Martin, thanks for three more additions. I'm really enjoying your contributions, and I feel I'm learning a lot too. Congrats on The Martian Wave. Yes, moons are fine; why not? I particularly like the 'One hundred gushing geysers' and rhymes such as 'Saturn' / 'pattern', 'caecilian' / 'vermilion'. And the romance of 'Long-Distance Relationship' is a delight, especially for 'star-crossed' at the end.

I used today's creative time to write a new poem for Met, but I shall try to fit in other planet poem soon :-)
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  #16  
Unread 05-15-2021, 02:29 PM
RCL's Avatar
RCL RCL is offline
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That Spin Iím In

Although I didnít plan it
Iím stuck on this old planet.
The third rock from the sun,
Away from it Iím spun.
__________________
Ralph
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  #17  
Unread 05-16-2021, 09:55 AM
Martin Elster Martin Elster is offline
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Quote:
Originally Posted by F.F. Teague View Post
Thanks for your suggestion re. line 8. What do you think of an en dash following 'scrap' and then 'I got rocks an' big ridges an' t'ings'? I'd like to keep 'I got rocks' as it reminds me of 'rocks that I got' (J-Lo).
Yup, that works perfectly! You got to keep "got," as it enhances the vernacular. The em dash is what I would have suggested, too. You're really good at emulating dialects. I wish I could do that.
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  #18  
Unread 05-16-2021, 12:49 PM
F.F. Teague F.F. Teague is offline
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Thanks, Martin! I've made that change. I like doing different dialects; I think Dizzee Rascal would work for Merc.

Ralph, great to have you on board. I like 'plan it' and 'planet', lol.

I finished a big work project earlier today, leaving a bit of time to write something for Jupiter. I think it might be a song, cha-cha-CHING. Voice: jovial elderly male.


World of Old Jove

Do you live on a planet that's bringing you down
00with its politics, power-play, war?
Do you frequently find that you're wearing a frown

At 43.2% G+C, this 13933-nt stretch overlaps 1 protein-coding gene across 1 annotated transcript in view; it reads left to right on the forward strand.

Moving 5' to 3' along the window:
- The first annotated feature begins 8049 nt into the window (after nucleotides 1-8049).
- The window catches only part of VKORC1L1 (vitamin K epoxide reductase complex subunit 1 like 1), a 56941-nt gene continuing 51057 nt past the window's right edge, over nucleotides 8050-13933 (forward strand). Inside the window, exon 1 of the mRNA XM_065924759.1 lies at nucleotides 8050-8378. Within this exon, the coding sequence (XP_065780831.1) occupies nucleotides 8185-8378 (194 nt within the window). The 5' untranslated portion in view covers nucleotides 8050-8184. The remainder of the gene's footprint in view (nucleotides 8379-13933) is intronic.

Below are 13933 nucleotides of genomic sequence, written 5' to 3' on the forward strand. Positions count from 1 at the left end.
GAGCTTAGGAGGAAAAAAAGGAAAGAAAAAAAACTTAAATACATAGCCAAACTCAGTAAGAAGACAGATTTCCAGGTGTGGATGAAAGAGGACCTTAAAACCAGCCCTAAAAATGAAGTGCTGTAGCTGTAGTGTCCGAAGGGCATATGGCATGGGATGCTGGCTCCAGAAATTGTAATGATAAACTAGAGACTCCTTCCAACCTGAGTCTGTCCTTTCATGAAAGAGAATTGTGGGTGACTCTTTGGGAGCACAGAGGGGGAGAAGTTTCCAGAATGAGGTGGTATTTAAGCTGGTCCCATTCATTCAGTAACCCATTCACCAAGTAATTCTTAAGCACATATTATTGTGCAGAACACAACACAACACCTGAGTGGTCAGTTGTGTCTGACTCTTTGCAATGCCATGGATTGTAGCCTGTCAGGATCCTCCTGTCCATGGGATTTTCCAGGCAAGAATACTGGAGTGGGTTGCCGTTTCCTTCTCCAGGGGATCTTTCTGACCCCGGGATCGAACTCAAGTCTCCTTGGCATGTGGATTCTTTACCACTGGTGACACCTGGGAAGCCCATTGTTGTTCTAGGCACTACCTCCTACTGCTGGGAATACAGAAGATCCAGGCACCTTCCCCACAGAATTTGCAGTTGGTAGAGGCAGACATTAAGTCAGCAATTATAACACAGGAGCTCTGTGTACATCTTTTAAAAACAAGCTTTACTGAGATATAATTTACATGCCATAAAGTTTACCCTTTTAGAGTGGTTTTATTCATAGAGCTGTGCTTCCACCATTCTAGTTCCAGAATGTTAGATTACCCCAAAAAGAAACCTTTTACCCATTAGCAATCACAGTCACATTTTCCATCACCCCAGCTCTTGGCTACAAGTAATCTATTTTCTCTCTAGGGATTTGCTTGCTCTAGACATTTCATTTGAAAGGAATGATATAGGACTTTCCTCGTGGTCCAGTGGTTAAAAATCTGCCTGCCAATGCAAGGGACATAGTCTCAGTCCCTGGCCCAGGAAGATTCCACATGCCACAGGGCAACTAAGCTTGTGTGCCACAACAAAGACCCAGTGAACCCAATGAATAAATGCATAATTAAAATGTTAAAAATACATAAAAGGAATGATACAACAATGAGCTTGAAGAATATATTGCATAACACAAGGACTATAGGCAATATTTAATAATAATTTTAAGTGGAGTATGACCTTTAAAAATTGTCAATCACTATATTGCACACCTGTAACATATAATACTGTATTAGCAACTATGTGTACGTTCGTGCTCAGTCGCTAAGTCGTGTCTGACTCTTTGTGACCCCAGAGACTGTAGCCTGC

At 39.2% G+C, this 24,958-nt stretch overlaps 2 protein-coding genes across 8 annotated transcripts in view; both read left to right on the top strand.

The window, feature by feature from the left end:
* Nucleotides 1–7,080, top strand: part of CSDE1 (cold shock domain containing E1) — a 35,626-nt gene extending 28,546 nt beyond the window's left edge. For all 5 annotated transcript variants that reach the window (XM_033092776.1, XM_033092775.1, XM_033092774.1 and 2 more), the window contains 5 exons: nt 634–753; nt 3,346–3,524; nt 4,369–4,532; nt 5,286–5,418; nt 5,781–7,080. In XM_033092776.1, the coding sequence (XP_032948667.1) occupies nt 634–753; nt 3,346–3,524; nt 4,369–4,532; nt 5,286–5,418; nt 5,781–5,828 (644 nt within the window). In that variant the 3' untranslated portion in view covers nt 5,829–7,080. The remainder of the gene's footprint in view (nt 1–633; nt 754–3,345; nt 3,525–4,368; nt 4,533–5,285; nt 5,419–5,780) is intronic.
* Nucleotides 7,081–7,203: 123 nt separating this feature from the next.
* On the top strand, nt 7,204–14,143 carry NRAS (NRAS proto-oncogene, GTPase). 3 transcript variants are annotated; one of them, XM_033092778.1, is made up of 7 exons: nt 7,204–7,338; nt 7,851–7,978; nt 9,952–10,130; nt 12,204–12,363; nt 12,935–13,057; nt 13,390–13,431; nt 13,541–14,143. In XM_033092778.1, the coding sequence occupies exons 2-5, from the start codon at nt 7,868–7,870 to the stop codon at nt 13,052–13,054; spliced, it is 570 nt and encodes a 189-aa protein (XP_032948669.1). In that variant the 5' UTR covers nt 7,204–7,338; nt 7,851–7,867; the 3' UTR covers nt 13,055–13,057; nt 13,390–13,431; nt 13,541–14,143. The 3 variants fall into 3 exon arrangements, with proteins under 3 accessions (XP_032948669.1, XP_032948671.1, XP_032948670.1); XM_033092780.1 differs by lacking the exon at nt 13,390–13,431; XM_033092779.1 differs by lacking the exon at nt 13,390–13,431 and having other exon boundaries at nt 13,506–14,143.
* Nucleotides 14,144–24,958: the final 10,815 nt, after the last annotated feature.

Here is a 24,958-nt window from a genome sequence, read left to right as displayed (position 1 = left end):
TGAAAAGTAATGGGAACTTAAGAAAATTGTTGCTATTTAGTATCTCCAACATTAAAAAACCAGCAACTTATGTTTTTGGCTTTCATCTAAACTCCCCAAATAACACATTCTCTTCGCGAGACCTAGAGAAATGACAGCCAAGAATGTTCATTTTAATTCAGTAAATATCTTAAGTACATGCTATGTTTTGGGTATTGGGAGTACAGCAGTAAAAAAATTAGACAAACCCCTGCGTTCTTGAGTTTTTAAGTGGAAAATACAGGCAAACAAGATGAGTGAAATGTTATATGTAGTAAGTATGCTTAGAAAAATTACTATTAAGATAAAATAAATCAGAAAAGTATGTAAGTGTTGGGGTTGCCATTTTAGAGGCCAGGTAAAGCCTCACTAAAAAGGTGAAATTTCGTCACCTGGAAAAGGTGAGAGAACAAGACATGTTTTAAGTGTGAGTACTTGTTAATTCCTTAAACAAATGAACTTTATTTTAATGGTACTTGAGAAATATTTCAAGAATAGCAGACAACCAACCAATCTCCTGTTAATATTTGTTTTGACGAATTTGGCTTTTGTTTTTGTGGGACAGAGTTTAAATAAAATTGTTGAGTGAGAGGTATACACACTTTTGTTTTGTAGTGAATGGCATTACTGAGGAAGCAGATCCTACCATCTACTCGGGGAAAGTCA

00and, quite frankly, you're sick to your core?
Well, just send for a spaceship and shimmy along
00to the wonderful world of Old Jove,
with a Ho! ho-ho-ho and a bingetty-bong!
00let's get gassily into the groove.

You'll be glad, beyond glad, that you shipped to my space;
00you'll have laughter and love without pills –
all you need's a sharp spacesuit to keep with the pace
00of the storms and the heat and the chills;
so come on! board that spaceship and shimmy along
00to the wonderful world of Old Jove,
with a Ho! ho-ho-ho and a bingetty-bong!
00let's get gassily into the groove.

Last edited by F.F. Teague; 05-16-2021 at 12:50 PM. Reason: Punctuation :-]
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  #19  
Unread 05-16-2021, 02:43 PM
Martin Elster Martin Elster is offline
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Ceres

Once I was a planet,
then an asteroid;
I’m now a dwarf world hurtling
across the frosty void.

Named after the grain goddess
of Rome, I roam around
the sun, yet I’m way dimmer
that Vesta, so you’re bound

to miss me. I’m much smaller
than Pluto or your moon;
yet, though I’m rather tiny,
it’s me who calls the tune

amid the motley muddle
of dust and rocks. I’m scrawny
compared to the gas giant
who’s kisser is as tawny

as the feathers of a frogmouth.
His gleam surpasses Sirius’.
Just like that star’s companion,
I’m mightily mysterious—

for I’m the only boulder
in all celestial rubble
who talks. And I am helpful.
If your spaceship is in trouble,

you can always make a landing
upon my icy hide
or hide inside a hollow.
You’ll be quite satisfied

with the view from my old body
(which exhales water vapor
when close to Sol’s refulgence).
We’ll frolic and we’ll caper

along this belt of wreckage.
We’ll frisk and prance and rollick
in a zone of lonely stones,
outcast and melancholic.

Then you may wet your whistle
on the water percolating
from beneath Occator crater.
Too salty? Not so sating?

It’s all I’ve got to offer.
I’m just an asteroid
(or maybe a dwarf planet)
tumbling through the void.

Last edited by Martin Elster; 05-16-2021 at 05:00 PM.
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  #20  
Unread 05-16-2021, 02:57 PM
Martin Elster Martin Elster is offline
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I love your Jupiter, Fliss. Of course, no astronaut could possibly survive Old Jove's magnetic field, which is ten times stronger than Earth's!

Speaking of wars, did you know (yes, it's true) that we have far fewer wars, famine, and plagues than in the whole history of homo sapiens? (Whatever plague comes now, it's not because we have sinned and the gods are punishing us but, because we now know what causes plagues, we can manage them. So all plagues nowadays are due to human stupidity, including the current one.) But are we happier than stone-age (actually wood-age) people? Maybe not.